Carl Maria von Weber - Euryanthe: Overture

Carl Maria von Weber composed the opera Euryanthe  during the period 1822-23 and first presented it in Vienna on October 25, 1823. The work was based on a French medieval history of 13th century.  The year Euryanthe was presented was marked by Vienna's interest in Italian operas, particularly those of Rossini . Although the initail reception was enthusiastic, the opera lasted only twenty performances, with complaints about the libretto and the length of the opera. For the failure of the play, the somewhat wordy libretto of the poet and writer Helmina von Chézy was blamed. Franz Schubert also commented that "This is not music". Nevertheless, the introduction is an excellent example of orchestral writing and remains one of the best. The Overture begins with an extremely lively and cheerful phrase. Oboe and clarinet, supported by horn and trombones, then present a theme of three emphatic notes, followed by a shorter ascending group of notes (with a stressed rhythm). Soon t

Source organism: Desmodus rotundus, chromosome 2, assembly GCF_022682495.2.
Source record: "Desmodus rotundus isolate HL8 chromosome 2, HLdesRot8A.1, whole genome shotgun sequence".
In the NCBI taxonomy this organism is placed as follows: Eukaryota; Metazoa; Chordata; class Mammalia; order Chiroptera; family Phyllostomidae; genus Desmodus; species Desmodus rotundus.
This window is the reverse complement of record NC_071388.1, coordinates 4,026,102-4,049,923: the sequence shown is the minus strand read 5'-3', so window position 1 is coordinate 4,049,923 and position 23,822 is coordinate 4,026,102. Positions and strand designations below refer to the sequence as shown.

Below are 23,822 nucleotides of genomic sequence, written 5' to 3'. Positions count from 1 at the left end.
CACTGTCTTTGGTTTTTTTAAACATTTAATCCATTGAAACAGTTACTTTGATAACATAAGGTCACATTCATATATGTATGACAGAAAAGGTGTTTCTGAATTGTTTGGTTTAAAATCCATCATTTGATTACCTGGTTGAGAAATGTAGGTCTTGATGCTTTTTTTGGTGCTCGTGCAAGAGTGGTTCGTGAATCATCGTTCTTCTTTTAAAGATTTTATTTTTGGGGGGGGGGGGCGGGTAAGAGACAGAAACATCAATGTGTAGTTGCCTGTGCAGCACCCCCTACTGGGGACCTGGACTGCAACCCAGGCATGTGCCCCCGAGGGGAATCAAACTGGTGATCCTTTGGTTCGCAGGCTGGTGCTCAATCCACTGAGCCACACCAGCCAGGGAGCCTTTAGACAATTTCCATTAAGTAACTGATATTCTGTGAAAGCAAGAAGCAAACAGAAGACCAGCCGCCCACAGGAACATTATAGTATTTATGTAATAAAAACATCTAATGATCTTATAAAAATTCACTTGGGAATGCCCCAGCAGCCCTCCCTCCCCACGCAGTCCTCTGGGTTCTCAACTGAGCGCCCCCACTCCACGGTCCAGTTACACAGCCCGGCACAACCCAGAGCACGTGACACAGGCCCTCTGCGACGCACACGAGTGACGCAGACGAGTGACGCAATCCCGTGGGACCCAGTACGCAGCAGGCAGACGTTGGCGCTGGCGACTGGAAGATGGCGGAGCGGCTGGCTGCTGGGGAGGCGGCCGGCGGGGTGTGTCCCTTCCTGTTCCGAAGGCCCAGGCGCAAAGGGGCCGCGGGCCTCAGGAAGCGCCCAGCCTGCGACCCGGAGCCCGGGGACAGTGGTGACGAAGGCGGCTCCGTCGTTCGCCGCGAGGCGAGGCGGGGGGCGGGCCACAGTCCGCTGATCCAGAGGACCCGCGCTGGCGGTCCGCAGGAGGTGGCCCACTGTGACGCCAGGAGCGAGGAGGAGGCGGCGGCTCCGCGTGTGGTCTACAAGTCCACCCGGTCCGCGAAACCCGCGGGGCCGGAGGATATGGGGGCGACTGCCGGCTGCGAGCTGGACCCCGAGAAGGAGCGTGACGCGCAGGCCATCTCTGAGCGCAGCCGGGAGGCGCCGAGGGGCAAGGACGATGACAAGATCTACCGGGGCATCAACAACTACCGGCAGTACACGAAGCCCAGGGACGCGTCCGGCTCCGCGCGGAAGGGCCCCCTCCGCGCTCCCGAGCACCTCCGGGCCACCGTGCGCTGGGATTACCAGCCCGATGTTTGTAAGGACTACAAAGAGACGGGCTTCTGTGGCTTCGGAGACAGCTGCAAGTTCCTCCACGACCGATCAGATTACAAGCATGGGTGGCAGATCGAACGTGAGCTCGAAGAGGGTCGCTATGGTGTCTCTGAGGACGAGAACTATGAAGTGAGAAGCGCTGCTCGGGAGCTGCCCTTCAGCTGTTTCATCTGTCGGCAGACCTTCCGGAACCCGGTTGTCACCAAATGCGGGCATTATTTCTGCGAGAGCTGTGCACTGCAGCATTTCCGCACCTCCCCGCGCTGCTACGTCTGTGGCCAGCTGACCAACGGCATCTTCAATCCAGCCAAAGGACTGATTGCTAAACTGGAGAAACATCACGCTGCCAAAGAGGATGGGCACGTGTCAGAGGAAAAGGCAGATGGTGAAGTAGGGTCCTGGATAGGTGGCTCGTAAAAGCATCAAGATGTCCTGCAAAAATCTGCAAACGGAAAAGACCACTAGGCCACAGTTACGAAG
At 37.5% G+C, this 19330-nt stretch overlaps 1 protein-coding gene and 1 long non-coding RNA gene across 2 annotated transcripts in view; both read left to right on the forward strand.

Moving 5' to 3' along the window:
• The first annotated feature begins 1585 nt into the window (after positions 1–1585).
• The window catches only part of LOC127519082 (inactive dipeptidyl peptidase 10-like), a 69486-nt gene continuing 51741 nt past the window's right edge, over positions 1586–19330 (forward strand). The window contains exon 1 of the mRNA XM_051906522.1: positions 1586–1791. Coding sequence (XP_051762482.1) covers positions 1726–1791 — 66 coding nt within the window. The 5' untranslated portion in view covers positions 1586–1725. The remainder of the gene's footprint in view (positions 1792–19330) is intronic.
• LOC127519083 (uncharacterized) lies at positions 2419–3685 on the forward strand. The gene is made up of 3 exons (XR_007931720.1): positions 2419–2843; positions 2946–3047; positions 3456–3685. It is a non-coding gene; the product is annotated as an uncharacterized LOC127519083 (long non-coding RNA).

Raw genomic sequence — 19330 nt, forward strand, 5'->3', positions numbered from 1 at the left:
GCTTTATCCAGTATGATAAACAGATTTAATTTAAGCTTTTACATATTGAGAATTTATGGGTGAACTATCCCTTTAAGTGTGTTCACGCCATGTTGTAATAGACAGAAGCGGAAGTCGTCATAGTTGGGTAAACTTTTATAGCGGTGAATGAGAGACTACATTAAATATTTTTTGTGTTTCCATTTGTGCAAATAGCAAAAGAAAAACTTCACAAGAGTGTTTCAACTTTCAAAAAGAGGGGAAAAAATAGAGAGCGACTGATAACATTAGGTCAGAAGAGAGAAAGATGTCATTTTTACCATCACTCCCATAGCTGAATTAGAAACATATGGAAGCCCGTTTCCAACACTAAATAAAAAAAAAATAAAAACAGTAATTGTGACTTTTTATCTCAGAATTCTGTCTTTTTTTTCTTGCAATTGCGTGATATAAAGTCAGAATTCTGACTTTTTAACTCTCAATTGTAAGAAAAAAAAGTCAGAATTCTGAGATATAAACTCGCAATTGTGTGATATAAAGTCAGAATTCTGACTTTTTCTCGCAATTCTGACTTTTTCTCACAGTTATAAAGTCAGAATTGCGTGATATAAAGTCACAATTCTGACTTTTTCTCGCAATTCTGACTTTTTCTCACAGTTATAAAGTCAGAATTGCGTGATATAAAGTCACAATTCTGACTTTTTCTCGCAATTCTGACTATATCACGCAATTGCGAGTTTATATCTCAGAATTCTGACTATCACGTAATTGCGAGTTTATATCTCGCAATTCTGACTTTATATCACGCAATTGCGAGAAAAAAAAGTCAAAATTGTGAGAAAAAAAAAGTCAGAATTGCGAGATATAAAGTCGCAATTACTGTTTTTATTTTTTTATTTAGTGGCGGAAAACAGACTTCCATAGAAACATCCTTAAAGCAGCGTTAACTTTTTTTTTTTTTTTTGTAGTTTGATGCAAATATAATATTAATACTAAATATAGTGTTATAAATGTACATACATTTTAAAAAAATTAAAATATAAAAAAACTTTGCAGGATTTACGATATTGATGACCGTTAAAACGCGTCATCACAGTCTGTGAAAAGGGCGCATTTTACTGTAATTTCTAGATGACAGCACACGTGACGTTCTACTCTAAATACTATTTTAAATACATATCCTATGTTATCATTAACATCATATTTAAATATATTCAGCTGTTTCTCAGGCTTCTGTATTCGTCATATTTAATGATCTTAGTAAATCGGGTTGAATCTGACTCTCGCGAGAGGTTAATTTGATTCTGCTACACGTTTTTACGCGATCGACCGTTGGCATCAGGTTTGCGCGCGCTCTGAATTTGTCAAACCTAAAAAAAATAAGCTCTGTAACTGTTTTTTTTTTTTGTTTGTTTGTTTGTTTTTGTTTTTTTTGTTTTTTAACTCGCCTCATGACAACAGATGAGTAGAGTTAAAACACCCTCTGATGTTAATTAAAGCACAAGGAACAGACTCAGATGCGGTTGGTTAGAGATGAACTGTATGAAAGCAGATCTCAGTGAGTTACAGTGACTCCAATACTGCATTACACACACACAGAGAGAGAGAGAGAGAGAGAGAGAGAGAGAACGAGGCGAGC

Gershwin - Introduction

George Gershwin's musical journey has been unique in every aspect: Tin Pan Alley - Broadway - Hollywood - concert halls - lyrical theatres. Everywhere with a great success. No composer has enjoyed such recognition, in so many different fields and in such a short period of time.

As a songwriter, Gershwin appeared in the history of American music at the right time. As a composer he was able to ensure direct acceptance into the folk music of his land, giving it an artistic form.

Gershwin had in his mind the rules and technique of Western European music, but at his heart, the harmonys and rhythms of the American South. His imagination was nourished by the idioms of an original folk music. He was one of the first to understand the universality of its character. He borrowed from, bold harmonics and a transparent melancholy, which only counterpart in Schubert's songs detected.

His music is full of wondrous mixed melodies and rhythms. Unexpected chords succeed each other with incredible tossing precision. And his most profound musical reflections are pulsating with the incomparable power of truth and unpretentious inspiration. It is no coincidence that with his opera Porgy and Bess he offered humanity the most artful of the folk and the most folk of the artful works of a great art.

(George Monemvasitis)